Allergic airway inflammation is a hallmark of asthma, one of the most common chronic diseases in the United States. While the contribution of the adaptive immune response, particularly the CD4+ Th2 cell, to the development of allergen-induced airway inflammation has been well described, the contribution of the innate immune response to the allergic phenotype is not clearly defined. The Group 2 innate lymphoid cell (ILC2) is a recently described lineage negative (Lin-) cell type that is present in humans and mice. ILC2s are far more potent producers of IL-5 and IL-13 on a per cell basis than CD4+ Th2 cells, and therefore may be critical to both the genesis and amplification of allergic inflammatory responses. So far, there are no known inhibitors of ILC2 cytokine secretion that are approved by the FDA for use in human diseases;however, our in vivo and in vitro preliminary data strongly suggests that prostaglandin (PG) I2 negatively regulates ILC2 function. Using a model of airway challenge with an extract of Alternaria alternata, a fungal aeroallergen that has been associated with severe asthma excaerbations, we found that mice deficient in the PGI2 receptor IP had a significant increase in lung IL-13 protein expression 6 hours after challenge, a time at which innate, and not adaptive, immunity predominates. Our in vitro preliminary data reveals that the PGI2 analog cicaprost significantly inhibited IL-5 and IL-13 protein expression from ILC2 purified from mouse bone marrow. The long term objective of this application is to define the role of PGI2 in ILC2 function in an allergen challenge model in mice and also in human ILC2 cells purified from peripheral blood.
In aim 1, we hypothesize that endogenous PGI2 signaling inhibits lung ILC2 cytokine expression and cell number in vivo. Investigating the role of endogenous PGI2 is critical to understanding the effect of cyclooxygenase-inhibiting drugs, one of the most widely used classes of over-the-counter medications in the world, on the innate allergic immune response as these agents inhibit PGI2 production.
In aim 2, we hypothesize that airway administration of an exogenous PGI2 analog inhibits lung ILC2 function and proliferation. Investigating the role of exogenous PGI2 is important to understand the potential effects of inhaled PGI2 or its analogs on the innate allergic immune response as such agents are FDA approved and currently used therapeutically for pulmonary hypertension, and therefore could be used to treat allergic respiratory diseases such as asthma.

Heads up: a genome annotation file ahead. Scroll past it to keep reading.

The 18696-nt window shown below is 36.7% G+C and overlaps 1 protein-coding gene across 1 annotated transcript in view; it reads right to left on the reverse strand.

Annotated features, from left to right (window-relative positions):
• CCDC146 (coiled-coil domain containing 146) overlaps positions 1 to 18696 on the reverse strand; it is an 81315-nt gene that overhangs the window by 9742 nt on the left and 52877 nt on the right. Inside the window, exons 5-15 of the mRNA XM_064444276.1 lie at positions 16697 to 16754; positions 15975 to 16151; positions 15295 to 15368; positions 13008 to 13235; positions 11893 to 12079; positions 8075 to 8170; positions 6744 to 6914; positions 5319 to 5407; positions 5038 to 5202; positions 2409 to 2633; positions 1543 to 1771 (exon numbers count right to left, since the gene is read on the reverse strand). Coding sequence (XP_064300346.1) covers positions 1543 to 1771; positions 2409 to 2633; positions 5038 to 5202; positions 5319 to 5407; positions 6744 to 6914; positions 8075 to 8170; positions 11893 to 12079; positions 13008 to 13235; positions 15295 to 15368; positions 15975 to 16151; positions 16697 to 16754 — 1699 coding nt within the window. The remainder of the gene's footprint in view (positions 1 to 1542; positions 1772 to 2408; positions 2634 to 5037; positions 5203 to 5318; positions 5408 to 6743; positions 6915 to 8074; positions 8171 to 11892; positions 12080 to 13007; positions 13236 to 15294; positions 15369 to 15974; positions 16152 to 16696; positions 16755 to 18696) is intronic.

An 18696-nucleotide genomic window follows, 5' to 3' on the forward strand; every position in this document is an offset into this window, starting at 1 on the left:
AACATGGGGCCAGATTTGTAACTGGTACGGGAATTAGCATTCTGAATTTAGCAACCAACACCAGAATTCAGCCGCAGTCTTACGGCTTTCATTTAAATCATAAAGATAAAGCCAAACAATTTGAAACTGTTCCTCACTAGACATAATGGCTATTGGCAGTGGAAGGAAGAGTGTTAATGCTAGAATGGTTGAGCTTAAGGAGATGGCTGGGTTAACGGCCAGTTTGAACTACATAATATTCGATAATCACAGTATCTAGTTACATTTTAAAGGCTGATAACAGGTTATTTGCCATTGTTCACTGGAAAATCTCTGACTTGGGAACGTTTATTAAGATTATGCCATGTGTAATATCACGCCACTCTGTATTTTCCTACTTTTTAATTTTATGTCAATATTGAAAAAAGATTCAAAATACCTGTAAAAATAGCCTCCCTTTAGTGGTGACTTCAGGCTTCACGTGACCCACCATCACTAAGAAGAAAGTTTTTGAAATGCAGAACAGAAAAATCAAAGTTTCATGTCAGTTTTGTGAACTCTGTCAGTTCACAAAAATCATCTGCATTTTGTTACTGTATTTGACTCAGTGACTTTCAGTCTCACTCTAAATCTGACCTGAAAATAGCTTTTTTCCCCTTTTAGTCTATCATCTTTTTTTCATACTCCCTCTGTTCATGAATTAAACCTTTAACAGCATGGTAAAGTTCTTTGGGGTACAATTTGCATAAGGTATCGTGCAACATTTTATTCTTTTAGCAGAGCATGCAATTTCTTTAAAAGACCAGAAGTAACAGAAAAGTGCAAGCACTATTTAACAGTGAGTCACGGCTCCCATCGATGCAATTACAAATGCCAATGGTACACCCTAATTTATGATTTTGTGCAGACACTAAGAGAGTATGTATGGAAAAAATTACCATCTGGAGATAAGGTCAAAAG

In aim 3, we will determine the effect of PGI2 on human ILC2 cytokine expression and proliferation. The proposed studies are paradigm shifting in that they may identify the first inhibitor of ILC2 and will advance the field by determining the molecular mechanism by which PGI2 regulates ILC2 function.
Allergic diseases are a major burden to public health in the United States. This is of particular relevance to Veterans of the U.S. Military in whom the prevalence of allergic rhinitis is approximately 30% and allergic asthma is approximately 6%. Thus, allergic diseases are an important cause of morbidity among Veterans. Very recently, Group 2 innate lymphoid cells (ILC2) were discovered in both in mice and in people. ILC2 produces large quantities of specific proteins called cytokines that are important in the development of allergic inflammation. Our preliminary data suggests that a medication that is currently being used for the treatment of patients with pulmonary hypertension, prostaglandin (PG)I2, may be an important inhibitor of the inflammatory function of ILC2. Our proposal will define the mechanisms by which PGI2 blocks the initial phases of allergic airway inflammation and may be a novel and effective treatment for asthma.